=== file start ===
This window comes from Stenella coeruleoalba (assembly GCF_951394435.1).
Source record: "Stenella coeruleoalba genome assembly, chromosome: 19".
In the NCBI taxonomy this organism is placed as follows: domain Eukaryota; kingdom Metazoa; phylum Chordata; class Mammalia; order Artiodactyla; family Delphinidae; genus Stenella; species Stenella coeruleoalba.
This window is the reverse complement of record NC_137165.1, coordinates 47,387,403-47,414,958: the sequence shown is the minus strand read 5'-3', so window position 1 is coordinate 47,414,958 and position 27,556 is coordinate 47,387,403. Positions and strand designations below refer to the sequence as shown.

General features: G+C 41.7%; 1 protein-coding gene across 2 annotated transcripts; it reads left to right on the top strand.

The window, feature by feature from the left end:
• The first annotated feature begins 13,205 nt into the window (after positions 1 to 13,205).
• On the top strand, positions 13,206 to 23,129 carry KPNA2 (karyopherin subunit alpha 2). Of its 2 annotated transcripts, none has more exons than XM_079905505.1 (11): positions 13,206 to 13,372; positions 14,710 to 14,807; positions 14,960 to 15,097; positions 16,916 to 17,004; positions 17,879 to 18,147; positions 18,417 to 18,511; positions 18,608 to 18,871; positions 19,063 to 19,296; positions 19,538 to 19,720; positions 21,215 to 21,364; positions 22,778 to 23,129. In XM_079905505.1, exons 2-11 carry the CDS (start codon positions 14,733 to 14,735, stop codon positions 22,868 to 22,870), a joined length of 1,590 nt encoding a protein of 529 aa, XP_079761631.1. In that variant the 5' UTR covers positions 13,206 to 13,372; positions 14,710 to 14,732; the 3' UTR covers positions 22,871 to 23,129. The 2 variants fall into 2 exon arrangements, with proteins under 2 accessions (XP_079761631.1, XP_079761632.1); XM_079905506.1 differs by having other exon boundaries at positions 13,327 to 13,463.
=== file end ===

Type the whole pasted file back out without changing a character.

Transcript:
This window comes from Stenella coeruleoalba (assembly GCF_951394435.1).
Source record: "Stenella coeruleoalba genome assembly, chromosome: 19".
In the NCBI taxonomy this organism is placed as follows: domain Eukaryota; kingdom Metazoa; phylum Chordata; class Mammalia; order Artiodactyla; family Delphinidae; genus Stenella; species Stenella coeruleoalba.
This window is the reverse complement of record NC_137165.1, coordinates 47,387,403-47,414,958: the sequence shown is the minus strand read 5'-3', so window position 1 is coordinate 47,414,958 and position 27,556 is coordinate 47,387,403. Positions and strand designations below refer to the sequence as shown.

General features: G+C 41.7%; 1 protein-coding gene across 2 annotated transcripts; it reads left to right on the top strand.

The window, feature by feature from the left end:
• The first annotated feature begins 13,205 nt into the window (after positions 1 to 13,205).
• On the top strand, positions 13,206 to 23,129 carry KPNA2 (karyopherin subunit alpha 2). Of its 2 annotated transcripts, none has more exons than XM_079905505.1 (11): positions 13,206 to 13,372; positions 14,710 to 14,807; positions 14,960 to 15,097; positions 16,916 to 17,004; positions 17,879 to 18,147; positions 18,417 to 18,511; positions 18,608 to 18,871; positions 19,063 to 19,296; positions 19,538 to 19,720; positions 21,215 to 21,364; positions 22,778 to 23,129. In XM_079905505.1, exons 2-11 carry the CDS (start codon positions 14,733 to 14,735, stop codon positions 22,868 to 22,870), a joined length of 1,590 nt encoding a protein of 529 aa, XP_079761631.1. In that variant the 5' UTR covers positions 13,206 to 13,372; positions 14,710 to 14,732; the 3' UTR covers positions 22,871 to 23,129. The 2 variants fall into 2 exon arrangements, with proteins under 2 accessions (XP_079761631.1, XP_079761632.1); XM_079905506.1 differs by having other exon boundaries at positions 13,327 to 13,463.